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How Climate Change Will Turn Up The Heat On Payers: Part Two

Analysis  |  By Marie DeFreitas  
   May 20, 2024

A big problem for payers will call for big solutions.

Editor’s note: Part one of this two-part article discussed the impacts that climate change will have on healthcare, and the role payers will need to step into to address climate change and protect their businesses. Part two looks at more detailed solutions that payers can implement so their business doesn’t get washed away.

Climate change is bound to majorly impact every health plan on the planet, but payers don’t have to be left stranded. Getting an early start on climate change planning before it gravely threatens health plans is the best option for insurance businesses to not be left high and dry.

“The climate crisis is a health care crisis,” says Baylis Beard, director of sustainability for  Blue Shield of California., “As insurers, we are part of the healthcare industry, which means we have a responsibility to decrease our emissions and use our voice to lead the way to a more sustainable, healthier future.”

Climate change will impact payers in three key ways: high utilization, high costs, and weather-related events that will affect healthcare workers.

High Utilization

Creating a Plan

Payers should develop climate change response plans to focus on their high-risk areas, the areas that will eventually cost them the most to cover. That might include implementing digital care and telehealth solutions. Payers can create ways for consumers to educate themselves about high-risk areas, possible health effects, precautions to take, and resources available to them if they are located in a high-risk area. By leveraging care-management platforms, payers can provide information like inclement weather alerts and educational content to allow their members to stay informed in an accessible way.

Keeping track of member health will play a greater role as climate change advances, particularly with seniors and the Medicare Advantage population. Studies show that seniors in particular will be greatly affected: “Among other alarming facts, heat-related mortality for people above age 65 has increased by more than 50% in just the past 20 years,” according to a report from the Patient Safety Network.


High-risk areas might not always be easily identifiable, and this may take some research to create an accurate response plan.

For example, California experiences frequent wildfires, and long-term exposure to smoke inhalation kills thousands each year. However, according to one study , only about 1,700 of the 6,300 deaths that occurred each year from smoke inhalation between 2006 to 2018 occurred in the West. This study shows that wildfire smoke had the most prevalent effects in the East because of how fast the smoke traveled. The point: don’t make assumptions without looking at all the data.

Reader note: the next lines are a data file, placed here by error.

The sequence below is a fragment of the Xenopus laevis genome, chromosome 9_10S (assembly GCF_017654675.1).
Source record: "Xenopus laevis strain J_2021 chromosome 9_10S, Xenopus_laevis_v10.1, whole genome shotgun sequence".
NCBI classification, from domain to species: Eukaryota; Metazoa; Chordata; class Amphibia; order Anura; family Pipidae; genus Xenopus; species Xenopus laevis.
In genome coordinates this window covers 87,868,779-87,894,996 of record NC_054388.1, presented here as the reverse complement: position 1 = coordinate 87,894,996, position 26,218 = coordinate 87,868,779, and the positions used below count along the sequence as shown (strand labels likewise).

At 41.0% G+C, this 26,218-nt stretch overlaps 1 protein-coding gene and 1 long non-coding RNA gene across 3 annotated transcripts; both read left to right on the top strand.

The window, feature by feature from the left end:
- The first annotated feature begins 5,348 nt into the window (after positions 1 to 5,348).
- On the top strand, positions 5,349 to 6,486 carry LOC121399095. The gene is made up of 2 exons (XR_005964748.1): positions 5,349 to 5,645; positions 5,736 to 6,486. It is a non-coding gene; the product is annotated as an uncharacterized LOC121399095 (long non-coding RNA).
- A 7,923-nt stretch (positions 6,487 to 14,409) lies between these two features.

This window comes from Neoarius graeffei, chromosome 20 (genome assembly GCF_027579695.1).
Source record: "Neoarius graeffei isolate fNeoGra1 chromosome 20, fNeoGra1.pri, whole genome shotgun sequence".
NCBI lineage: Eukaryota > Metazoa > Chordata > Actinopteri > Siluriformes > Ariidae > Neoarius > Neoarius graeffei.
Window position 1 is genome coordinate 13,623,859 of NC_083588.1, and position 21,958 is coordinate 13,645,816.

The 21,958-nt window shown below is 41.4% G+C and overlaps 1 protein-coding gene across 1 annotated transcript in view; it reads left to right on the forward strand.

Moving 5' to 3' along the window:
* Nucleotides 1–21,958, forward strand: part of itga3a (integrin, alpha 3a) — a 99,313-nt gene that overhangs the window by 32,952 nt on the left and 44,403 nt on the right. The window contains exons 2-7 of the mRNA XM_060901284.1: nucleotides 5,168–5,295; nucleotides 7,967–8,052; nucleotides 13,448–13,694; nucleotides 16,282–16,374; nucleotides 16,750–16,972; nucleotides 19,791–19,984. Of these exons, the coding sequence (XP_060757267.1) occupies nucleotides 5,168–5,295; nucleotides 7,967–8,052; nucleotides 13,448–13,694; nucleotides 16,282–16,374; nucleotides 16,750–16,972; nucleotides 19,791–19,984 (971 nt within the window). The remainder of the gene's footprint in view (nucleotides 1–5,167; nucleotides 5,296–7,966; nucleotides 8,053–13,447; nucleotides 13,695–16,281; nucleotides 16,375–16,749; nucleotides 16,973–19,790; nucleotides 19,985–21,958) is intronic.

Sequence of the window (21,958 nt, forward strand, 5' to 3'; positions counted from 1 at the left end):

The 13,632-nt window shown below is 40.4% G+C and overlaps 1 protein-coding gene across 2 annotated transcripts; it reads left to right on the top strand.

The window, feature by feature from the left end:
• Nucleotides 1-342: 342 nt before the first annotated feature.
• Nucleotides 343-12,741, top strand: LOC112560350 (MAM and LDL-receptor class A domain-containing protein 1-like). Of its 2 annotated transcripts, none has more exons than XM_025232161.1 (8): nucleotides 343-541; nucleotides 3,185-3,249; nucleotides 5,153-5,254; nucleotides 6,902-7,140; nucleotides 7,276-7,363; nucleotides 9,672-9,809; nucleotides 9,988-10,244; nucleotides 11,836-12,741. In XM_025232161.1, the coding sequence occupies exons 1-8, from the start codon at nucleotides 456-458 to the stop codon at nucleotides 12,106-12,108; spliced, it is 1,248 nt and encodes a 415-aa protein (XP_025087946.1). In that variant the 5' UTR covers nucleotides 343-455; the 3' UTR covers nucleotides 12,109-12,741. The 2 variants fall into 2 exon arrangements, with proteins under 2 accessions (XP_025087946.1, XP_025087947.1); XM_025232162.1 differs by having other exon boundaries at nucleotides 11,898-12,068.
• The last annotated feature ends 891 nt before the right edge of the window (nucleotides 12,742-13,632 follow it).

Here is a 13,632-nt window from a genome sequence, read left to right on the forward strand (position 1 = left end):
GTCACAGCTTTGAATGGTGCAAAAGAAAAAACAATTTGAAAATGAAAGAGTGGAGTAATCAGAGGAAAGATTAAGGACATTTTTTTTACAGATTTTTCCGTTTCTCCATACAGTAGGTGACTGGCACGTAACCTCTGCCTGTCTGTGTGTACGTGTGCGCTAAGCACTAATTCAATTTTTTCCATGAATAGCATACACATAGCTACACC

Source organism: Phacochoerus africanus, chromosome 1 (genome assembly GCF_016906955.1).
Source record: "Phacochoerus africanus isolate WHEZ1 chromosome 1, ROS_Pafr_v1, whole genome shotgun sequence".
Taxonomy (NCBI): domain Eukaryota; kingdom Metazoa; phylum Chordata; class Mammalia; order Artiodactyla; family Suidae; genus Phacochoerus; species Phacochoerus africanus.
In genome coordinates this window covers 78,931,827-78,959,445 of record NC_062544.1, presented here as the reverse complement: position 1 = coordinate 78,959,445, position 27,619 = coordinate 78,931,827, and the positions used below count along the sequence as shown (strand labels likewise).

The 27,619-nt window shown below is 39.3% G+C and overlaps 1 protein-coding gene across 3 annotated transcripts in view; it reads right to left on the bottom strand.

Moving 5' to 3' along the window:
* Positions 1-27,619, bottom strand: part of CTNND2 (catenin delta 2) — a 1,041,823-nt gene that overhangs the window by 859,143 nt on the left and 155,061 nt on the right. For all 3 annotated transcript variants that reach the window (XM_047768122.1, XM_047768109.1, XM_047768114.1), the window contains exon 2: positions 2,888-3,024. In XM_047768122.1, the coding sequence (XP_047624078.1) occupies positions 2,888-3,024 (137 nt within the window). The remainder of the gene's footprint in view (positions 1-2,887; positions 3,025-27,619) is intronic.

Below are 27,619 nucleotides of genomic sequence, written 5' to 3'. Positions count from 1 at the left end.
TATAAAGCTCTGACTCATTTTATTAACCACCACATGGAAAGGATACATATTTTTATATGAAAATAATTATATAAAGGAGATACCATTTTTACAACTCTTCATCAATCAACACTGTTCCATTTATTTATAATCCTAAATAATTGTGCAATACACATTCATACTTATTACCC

“Much of the research on the effects of climate change on health has been done with clinical data to understand health outcomes,” said Blue Shield of California’s director of sustainability Baylis Beard, “but the impact on healthcare utilization and costs is less understood.”

In order to uncover the true cost of climate change for health insurance, payers should focus on using science and evidence-based strategies. An article by the Patient Safety Network states: “Evidence-based strategies are required to accelerate healthcare decarbonization and avert the worst predicted harms to health and healthcare systems.”

Further, insurers can collaborate with climate change researchers and weather institutions to create comprehensive plans that take into account a vast array of climate data.This avenue can ensure the most accurate results can be reflected when payers analyze the financial impacts.

High Costs

Perhaps the biggest and most obvious effect of climate change will be higher costs. High utilization leads to high costs for payers, but what will also step into the spotlight? Supply chain malfunctions.

The United States’ healthcare sector emits about a quarter of total global healthcare emissions. In other words, the U.S. healthcare industry uses a lot of energy, and transports a lot of supplies. Climate change will bring about disasters that are very difficult to prepare for in this sector.